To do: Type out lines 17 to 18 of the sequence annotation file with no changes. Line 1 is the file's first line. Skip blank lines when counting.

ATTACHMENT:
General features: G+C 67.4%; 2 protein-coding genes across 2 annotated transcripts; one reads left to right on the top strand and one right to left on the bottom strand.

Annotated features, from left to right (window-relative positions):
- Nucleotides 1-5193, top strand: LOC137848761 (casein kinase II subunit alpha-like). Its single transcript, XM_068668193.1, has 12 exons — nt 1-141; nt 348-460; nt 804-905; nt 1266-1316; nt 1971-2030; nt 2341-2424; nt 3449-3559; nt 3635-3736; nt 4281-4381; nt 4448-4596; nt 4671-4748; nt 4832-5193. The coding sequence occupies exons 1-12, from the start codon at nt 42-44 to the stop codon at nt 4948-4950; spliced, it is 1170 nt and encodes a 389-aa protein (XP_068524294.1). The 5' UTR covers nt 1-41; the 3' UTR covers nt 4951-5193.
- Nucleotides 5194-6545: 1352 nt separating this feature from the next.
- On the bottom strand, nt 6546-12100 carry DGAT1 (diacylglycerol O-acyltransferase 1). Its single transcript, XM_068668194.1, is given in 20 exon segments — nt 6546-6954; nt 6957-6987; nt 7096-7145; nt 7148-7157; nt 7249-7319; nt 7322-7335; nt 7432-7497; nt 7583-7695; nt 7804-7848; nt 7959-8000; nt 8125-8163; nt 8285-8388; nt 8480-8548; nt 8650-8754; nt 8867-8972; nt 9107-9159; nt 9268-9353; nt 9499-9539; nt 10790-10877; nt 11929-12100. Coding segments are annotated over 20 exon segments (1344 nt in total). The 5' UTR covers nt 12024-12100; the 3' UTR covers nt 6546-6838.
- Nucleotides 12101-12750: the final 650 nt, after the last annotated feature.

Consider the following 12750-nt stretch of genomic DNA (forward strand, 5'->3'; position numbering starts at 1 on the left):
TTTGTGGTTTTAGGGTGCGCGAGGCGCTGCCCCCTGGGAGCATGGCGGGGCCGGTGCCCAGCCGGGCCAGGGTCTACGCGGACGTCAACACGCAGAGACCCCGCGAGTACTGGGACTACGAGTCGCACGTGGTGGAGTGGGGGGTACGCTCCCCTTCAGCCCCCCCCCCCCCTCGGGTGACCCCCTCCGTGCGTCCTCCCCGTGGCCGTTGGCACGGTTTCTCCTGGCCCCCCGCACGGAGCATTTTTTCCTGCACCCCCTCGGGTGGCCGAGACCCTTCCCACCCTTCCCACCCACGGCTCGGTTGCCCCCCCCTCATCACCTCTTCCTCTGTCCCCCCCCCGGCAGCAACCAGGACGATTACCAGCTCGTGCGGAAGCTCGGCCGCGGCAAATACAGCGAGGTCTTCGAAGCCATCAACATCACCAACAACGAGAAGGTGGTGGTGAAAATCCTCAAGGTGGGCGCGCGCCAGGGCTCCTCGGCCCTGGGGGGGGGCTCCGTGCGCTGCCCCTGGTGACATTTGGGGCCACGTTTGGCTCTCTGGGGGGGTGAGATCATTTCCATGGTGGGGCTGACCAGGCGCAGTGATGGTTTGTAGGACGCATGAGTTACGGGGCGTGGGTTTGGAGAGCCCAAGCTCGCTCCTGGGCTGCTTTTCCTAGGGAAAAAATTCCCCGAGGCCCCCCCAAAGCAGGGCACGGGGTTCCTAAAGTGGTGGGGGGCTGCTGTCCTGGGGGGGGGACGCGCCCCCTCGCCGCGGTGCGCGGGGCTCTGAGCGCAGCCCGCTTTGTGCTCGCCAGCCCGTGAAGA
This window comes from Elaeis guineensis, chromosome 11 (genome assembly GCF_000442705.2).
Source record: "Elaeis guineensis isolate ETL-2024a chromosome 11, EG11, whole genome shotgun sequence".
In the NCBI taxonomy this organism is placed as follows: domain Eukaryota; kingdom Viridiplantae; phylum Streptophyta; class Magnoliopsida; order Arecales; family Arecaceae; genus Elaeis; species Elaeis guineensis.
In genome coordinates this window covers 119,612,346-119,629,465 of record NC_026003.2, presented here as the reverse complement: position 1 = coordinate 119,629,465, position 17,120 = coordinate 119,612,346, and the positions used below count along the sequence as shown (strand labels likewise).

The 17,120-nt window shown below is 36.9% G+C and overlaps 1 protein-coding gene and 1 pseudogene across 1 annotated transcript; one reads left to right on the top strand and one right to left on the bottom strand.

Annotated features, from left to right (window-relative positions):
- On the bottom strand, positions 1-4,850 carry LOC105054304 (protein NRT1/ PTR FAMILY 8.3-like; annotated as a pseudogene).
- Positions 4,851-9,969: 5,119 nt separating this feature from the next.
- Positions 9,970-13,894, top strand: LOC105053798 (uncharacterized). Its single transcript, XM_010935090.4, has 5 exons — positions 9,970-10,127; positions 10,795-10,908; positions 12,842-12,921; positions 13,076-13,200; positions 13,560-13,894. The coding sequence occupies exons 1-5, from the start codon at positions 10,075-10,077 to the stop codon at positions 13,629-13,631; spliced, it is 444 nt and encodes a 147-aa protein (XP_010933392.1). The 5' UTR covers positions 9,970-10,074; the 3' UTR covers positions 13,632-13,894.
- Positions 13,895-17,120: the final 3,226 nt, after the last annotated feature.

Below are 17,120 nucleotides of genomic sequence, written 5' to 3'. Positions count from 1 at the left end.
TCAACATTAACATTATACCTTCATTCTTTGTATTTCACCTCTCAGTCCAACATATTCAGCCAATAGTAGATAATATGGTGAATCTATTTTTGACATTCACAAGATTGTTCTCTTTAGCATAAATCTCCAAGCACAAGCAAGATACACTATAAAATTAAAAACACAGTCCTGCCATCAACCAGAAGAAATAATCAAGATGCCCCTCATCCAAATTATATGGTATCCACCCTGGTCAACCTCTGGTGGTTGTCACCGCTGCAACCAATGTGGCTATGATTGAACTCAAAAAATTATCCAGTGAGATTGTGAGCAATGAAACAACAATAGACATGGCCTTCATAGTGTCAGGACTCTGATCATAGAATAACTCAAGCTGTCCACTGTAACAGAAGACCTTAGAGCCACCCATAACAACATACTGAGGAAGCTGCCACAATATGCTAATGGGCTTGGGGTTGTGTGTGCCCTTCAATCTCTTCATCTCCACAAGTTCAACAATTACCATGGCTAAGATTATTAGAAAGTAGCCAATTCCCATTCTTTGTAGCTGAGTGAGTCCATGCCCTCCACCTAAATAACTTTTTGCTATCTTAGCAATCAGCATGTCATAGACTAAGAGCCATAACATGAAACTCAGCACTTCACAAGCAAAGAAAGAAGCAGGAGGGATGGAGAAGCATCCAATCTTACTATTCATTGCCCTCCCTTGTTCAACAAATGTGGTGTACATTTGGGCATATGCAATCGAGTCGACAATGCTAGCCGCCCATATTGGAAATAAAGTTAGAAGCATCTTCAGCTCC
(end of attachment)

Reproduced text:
- Positions 9,970-13,894, top strand: LOC105053798 (uncharacterized). Its single transcript, XM_010935090.4, has 5 exons — positions 9,970-10,127; positions 10,795-10,908; positions 12,842-12,921; positions 13,076-13,200; positions 13,560-13,894. The coding sequence occupies exons 1-5, from the start codon at positions 10,075-10,077 to the stop codon at positions 13,629-13,631; spliced, it is 444 nt and encodes a 147-aa protein (XP_010933392.1). The 5' UTR covers positions 9,970-10,074; the 3' UTR covers positions 13,632-13,894.
- Positions 13,895-17,120: the final 3,226 nt, after the last annotated feature.